Sunday, November 30, 2008
Remember the bad old days of broadcast TV?
You were stuck with rabbit years, a pair of long metal rods connected to the set that could be adjusted as needed for that perfect fuzzy signal. The rabbits ears telescoped so that you could shorten and lengthen each one as needed. If that didn’t work, you would raise and lower the rods or swivel them into different positions to pick up a semi-viewable picture.
And then there was the last resort: wrapping aluminum foil around the rods to squeeze out a bit of gain.
But forget all that. Like they say, the future of television is here! Have you noticed how digital has made most things better? Well, the same applies to over-the-air TV viewing. Better picture, better sound. DTV is the best. And anyway, you better fall in line because in February 2009 they’re shutting down all analog broadcasts. That’s what I like about the US of A: freedom of choice.
Of course, the DTV pushers don’t mention that unless you have an outdoor antenna, you’re probably screwed. I live in an apartment so forget about any outdoor pick-up device, including a satellite dish. Anyway, why should I pay for satellite or cable service (at rip off rates) when I can enjoy FREE TV?
I bought a converter box for my analog TV set and it has been a joy. Instead of a fuzzy signal, I now end up with a black screen with the logo NO SIGNAL floating around or weird abstract art formed by jumbled pixels frozen on the tube.
And the sound – it’s so much better. When the audio cuts in and out, it’s like listening to a psychotic extraterrestrial:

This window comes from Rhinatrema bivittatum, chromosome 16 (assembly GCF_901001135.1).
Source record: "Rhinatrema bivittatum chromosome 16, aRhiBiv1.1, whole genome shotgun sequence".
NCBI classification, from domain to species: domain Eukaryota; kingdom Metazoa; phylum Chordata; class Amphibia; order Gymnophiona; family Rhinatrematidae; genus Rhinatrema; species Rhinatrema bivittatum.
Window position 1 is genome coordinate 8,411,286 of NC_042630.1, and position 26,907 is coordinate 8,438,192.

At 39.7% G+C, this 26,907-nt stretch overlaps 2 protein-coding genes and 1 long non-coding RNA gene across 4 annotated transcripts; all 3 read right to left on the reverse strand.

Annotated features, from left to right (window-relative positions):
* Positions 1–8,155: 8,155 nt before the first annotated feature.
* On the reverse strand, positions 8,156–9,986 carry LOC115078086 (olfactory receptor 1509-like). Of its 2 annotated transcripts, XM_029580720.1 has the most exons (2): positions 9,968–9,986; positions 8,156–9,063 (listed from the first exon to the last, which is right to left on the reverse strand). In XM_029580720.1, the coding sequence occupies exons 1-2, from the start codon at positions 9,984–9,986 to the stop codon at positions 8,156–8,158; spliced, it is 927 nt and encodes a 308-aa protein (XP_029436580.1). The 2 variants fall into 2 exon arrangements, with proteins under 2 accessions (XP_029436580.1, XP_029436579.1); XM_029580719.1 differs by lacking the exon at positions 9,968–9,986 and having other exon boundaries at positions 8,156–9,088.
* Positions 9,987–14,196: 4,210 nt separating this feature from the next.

I’ve spent many enjoyable hours trying to get all the stations I had received before in the analog format. No go. The trade off is that the ones I do pick up aren’t fuzzy, they do look better, but only when weather conditions and the mood of the gods are both in my favor. The reception is so fragile, tenuous. The other day geese in a vee formation flew over. One of them farted and I lost channel 44.1 .
But I discovered something of a solution. I noticed that when I stood behind my antenna, the signal picked up but faded as soon as I walked away.
Then an answer from the dark days of broadcast TV came to me, albeit in a modified form.
I took a cereal box, cut it up and configured it into a half-ass stand to hold up two pieces of aluminum foil behind the antenna. An elegant solution.
The future of television.
Saturday, November 22, 2008
Someone with guns for sale nailed a handmade sign into a tree near Plattsburgh City Hall. I’m no tree-hugger but it seems to me that pounding galvanized roofing nails into a tree doesn’t prolong its lifespan.
How will the city police be able to locate the perpetrator?
Tuesday, November 18, 2008
Walking along, camera on hand. The sun occasionally peaks out from behind the clouds, illuminating leaves still treebound or fallen, transforming them into colorful images. Kids play soccer on the field behind Seton Academy, the Catholic elementary school. I notice a sign at one of the entrances and take a couple of shots.
Pausing from playground supervision, the principal of Seton Academy, Sister Brian Marie Latour, walks over and asks me why I was photographing the NO TRESPASSING – CURB YOUR DOGS sign near the schoolyard athletic field. I mention my blog to her, how I have been documenting litter problems around the city.